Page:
Burnout from Creeping Commitments


July 30, 2021

A couple of months ago I transitioned into the role of data science lead. Suddenly instead of just having to think about how to deliver new solutions, improve operational processes and review contributions I had to also mentor a new team member, develop new team processes and rituals, coordinate and project manage, shape OKRs, and contribute to developing presentations to executives to approve what we were delivering. For a few weeks it was like I was working two jobs; in the day I would either be in meetings or working on planning and communication, and at night I would be modelling or writing code to make sure we could deliver the right solution on time. It ended with me being knocked out by the common cold, and being forced to rest for five days while I recovered.

The way I was working was unsustainable, and it was taking a toll on my sleep, my health and my personal relationships. But it just crept up on me, I never consciously took on this responsibility, but I felt responsible for the teams delivery and with our deadlines it seemed the only way to make sure we deliver. However it also meant the team didn’t have a chance to work on some parts of the codebase I was using, or to contribute to the parts of the solution I was picking up. By not giving other team members the space to try, and potentially fail, they wouldn’t be able to improve and would feel disconnected from the outcomes.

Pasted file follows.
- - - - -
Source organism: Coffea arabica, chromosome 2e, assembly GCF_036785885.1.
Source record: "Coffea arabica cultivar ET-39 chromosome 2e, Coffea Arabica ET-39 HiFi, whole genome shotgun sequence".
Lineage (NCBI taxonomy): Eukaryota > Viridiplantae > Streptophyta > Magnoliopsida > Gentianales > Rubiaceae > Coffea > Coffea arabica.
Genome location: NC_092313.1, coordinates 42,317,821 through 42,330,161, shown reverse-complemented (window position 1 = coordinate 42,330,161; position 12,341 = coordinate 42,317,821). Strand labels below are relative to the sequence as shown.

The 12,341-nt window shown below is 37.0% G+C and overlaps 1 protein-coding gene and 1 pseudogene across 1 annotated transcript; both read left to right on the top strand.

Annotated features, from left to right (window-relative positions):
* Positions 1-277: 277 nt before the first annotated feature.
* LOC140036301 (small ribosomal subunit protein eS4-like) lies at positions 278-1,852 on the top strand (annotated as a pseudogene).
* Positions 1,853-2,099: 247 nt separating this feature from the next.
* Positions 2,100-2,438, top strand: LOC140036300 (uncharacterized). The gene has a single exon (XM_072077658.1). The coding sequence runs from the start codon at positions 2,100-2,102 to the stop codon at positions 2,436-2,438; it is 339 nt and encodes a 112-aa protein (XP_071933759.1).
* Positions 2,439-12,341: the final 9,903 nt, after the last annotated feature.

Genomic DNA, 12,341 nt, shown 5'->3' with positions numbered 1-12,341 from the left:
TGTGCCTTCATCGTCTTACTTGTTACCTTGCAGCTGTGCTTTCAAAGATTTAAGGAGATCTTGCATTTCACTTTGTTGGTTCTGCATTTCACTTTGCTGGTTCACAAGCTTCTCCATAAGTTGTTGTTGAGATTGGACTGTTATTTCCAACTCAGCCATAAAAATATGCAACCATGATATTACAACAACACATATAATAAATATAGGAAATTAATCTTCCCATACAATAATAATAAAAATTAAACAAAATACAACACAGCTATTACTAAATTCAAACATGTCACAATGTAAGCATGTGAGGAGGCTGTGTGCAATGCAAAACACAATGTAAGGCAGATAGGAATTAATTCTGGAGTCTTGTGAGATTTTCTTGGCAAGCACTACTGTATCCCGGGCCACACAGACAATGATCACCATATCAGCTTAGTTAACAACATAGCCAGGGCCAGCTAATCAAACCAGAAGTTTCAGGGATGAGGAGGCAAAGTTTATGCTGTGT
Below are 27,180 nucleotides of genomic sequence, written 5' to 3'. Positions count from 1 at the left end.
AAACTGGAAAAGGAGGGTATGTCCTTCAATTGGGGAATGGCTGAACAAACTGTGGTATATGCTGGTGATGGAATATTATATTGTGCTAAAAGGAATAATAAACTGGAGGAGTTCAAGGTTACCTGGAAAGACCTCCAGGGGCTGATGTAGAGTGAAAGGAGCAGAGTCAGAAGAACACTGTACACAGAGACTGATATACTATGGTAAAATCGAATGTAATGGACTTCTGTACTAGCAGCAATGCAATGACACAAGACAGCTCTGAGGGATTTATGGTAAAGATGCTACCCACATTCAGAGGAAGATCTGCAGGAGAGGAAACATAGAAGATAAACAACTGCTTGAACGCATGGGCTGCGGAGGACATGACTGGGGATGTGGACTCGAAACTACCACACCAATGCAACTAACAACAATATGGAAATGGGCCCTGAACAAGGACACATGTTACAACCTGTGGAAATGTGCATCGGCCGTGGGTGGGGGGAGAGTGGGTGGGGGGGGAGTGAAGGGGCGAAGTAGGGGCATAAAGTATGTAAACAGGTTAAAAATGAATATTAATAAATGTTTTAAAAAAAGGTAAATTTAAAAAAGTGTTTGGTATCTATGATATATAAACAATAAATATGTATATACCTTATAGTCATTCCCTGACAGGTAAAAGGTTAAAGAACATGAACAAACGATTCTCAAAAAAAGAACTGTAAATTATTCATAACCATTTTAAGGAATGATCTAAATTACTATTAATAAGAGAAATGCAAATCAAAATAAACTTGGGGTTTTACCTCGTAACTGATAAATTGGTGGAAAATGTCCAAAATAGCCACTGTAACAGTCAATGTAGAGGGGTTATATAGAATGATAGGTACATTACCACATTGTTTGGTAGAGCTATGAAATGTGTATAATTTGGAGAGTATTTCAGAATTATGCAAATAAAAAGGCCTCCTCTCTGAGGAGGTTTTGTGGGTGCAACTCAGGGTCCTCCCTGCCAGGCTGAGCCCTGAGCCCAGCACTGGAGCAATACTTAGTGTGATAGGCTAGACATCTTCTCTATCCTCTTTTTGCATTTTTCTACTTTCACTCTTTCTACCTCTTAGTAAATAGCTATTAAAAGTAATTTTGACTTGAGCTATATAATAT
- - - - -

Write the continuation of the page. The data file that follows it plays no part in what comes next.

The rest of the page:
I took stock of my priorities and worked out what I could delegate, and focus more on where I could deliver value. I delegated some of the work I was doing to the new team member to help him get on board, and made sure there was enough time to give him feedback and let him iterate by setting expectations. I delegated the executive presentations to my manager and the product manager, who were more than capable of handling it without my involvement. I could then focus on the deep data science and software work I wanted to do, and the project management work I had to do because of my unique understanding of the systems.

In retrospect a lot of this happened because I didn’t have clear priorities, I ended up just saying yes to things until I got to burn out. One thing I need to work on more is having clear values and priorities that I communicate to the people around me. Then I can frame any new ask as a trade-off; I could spend time this week developing new rituals, but then I can’t work on this requirement and we won’t hit our delivery deadline. Offering options and trade-offs is a very powerful way to control the amount of work you do while empowering your stakeholders.